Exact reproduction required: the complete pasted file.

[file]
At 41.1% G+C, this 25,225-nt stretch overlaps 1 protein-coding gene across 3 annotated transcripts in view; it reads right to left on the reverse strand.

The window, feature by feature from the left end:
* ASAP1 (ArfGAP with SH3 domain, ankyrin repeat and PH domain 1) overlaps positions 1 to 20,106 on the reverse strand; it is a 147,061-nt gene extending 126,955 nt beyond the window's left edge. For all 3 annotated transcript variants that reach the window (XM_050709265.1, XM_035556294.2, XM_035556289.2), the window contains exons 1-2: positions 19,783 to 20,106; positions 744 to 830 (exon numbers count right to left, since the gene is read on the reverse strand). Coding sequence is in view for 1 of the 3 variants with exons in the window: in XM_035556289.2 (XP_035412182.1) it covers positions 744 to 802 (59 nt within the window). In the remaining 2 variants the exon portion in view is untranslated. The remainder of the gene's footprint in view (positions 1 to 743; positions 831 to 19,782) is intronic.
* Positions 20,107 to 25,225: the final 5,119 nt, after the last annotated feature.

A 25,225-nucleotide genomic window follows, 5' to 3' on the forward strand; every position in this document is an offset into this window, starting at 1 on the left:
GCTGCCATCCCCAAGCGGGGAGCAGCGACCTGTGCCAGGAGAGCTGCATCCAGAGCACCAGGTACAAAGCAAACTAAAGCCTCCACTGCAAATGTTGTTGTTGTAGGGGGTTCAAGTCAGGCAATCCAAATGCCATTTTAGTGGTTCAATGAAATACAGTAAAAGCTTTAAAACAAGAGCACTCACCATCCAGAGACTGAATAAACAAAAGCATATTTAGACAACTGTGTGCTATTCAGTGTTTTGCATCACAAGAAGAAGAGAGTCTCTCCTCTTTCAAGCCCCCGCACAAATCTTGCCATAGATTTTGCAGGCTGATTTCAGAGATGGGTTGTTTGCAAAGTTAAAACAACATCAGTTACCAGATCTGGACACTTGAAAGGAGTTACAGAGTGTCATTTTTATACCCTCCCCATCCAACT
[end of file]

At 41.1% G+C, this 25,225-nt stretch overlaps 1 protein-coding gene across 3 annotated transcripts in view; it reads right to left on the reverse strand.

The window, feature by feature from the left end:
* ASAP1 (ArfGAP with SH3 domain, ankyrin repeat and PH domain 1) overlaps positions 1 to 20,106 on the reverse strand; it is a 147,061-nt gene extending 126,955 nt beyond the window's left edge. For all 3 annotated transcript variants that reach the window (XM_050709265.1, XM_035556294.2, XM_035556289.2), the window contains exons 1-2: positions 19,783 to 20,106; positions 744 to 830 (exon numbers count right to left, since the gene is read on the reverse strand). Coding sequence is in view for 1 of the 3 variants with exons in the window: in XM_035556289.2 (XP_035412182.1) it covers positions 744 to 802 (59 nt within the window). In the remaining 2 variants the exon portion in view is untranslated. The remainder of the gene's footprint in view (positions 1 to 743; positions 831 to 19,782) is intronic.
* Positions 20,107 to 25,225: the final 5,119 nt, after the last annotated feature.

A 25,225-nucleotide genomic window follows, 5' to 3' on the forward strand; every position in this document is an offset into this window, starting at 1 on the left:
GCTGCCATCCCCAAGCGGGGAGCAGCGACCTGTGCCAGGAGAGCTGCATCCAGAGCACCAGGTACAAAGCAAACTAAAGCCTCCACTGCAAATGTTGTTGTTGTAGGGGGTTCAAGTCAGGCAATCCAAATGCCATTTTAGTGGTTCAATGAAATACAGTAAAAGCTTTAAAACAAGAGCACTCACCATCCAGAGACTGAATAAACAAAAGCATATTTAGACAACTGTGTGCTATTCAGTGTTTTGCATCACAAGAAGAAGAGAGTCTCTCCTCTTTCAAGCCCCCGCACAAATCTTGCCATAGATTTTGCAGGCTGATTTCAGAGATGGGTTGTTTGCAAAGTTAAAACAACATCAGTTACCAGATCTGGACACTTGAAAGGAGTTACAGAGTGTCATTTTTATACCCTCCCCATCCAACT